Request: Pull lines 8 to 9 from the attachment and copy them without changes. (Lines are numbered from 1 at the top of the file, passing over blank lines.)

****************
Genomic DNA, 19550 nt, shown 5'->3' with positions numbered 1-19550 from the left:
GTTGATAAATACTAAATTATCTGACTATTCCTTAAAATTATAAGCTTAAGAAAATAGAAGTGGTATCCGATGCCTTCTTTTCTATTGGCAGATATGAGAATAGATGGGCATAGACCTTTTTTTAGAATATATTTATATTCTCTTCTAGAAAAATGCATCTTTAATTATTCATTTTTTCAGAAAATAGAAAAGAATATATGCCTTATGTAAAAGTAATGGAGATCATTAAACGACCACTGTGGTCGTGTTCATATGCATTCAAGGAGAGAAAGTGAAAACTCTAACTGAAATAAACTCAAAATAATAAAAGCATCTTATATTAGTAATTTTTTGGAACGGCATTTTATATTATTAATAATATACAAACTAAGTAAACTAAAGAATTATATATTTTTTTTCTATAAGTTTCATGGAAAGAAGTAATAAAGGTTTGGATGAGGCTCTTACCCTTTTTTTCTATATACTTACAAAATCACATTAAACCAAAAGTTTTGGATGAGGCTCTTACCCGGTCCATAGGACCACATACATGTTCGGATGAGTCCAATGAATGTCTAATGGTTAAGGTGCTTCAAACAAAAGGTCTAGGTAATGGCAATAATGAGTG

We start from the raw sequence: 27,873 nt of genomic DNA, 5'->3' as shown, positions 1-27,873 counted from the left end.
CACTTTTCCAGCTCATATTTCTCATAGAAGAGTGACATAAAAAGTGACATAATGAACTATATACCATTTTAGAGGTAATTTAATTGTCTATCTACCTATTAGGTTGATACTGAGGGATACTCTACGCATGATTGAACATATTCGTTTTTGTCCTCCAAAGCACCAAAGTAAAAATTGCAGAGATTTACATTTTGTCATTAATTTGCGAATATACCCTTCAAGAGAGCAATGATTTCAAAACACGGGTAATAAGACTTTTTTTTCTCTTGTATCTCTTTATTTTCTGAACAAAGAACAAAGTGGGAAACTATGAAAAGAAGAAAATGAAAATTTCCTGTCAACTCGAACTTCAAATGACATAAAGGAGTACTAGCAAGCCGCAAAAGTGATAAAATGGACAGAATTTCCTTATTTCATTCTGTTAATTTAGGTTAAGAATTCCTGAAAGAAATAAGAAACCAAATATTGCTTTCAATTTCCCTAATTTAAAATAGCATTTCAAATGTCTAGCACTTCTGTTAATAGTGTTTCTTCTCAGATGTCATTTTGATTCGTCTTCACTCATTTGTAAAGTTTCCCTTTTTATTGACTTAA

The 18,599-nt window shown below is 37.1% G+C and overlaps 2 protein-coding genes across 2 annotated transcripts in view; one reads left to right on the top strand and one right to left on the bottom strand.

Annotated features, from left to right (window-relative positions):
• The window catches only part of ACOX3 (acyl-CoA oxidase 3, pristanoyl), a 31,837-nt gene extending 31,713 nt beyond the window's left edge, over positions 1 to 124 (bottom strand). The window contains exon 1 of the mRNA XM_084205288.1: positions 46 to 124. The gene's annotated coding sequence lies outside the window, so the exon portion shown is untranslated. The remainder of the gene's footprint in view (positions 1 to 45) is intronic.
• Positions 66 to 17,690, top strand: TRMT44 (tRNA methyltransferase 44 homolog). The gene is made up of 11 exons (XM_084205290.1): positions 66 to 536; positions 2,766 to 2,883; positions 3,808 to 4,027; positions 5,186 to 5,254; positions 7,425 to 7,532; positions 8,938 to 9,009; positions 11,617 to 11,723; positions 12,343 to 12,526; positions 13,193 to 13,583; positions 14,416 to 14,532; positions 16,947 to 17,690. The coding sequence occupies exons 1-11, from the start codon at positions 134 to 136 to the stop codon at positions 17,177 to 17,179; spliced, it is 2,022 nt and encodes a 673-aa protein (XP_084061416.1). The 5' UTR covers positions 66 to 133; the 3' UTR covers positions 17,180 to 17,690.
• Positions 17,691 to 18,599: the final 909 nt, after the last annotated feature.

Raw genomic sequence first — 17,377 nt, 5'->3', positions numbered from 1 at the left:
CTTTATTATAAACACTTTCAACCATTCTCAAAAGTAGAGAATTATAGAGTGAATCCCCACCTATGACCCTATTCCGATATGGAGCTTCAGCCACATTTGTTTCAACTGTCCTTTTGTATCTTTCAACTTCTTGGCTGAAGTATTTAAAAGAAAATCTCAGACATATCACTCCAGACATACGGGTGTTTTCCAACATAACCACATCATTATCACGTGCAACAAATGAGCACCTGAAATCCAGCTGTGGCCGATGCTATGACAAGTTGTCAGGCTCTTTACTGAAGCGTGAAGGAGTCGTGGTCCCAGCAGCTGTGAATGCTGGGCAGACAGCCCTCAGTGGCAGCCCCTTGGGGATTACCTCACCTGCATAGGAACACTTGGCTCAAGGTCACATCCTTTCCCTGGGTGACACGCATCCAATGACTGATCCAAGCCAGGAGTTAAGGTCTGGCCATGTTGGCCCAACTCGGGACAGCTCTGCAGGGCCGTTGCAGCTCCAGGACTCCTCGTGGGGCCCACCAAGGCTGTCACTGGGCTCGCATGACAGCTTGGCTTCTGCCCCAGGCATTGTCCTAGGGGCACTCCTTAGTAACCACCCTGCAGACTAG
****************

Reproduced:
• Positions 66 to 17,690, top strand: TRMT44 (tRNA methyltransferase 44 homolog). The gene is made up of 11 exons (XM_084205290.1): positions 66 to 536; positions 2,766 to 2,883; positions 3,808 to 4,027; positions 5,186 to 5,254; positions 7,425 to 7,532; positions 8,938 to 9,009; positions 11,617 to 11,723; positions 12,343 to 12,526; positions 13,193 to 13,583; positions 14,416 to 14,532; positions 16,947 to 17,690. The coding sequence occupies exons 1-11, from the start codon at positions 134 to 136 to the stop codon at positions 17,177 to 17,179; spliced, it is 2,022 nt and encodes a 673-aa protein (XP_084061416.1). The 5' UTR covers positions 66 to 133; the 3' UTR covers positions 17,180 to 17,690.
• Positions 17,691 to 18,599: the final 909 nt, after the last annotated feature.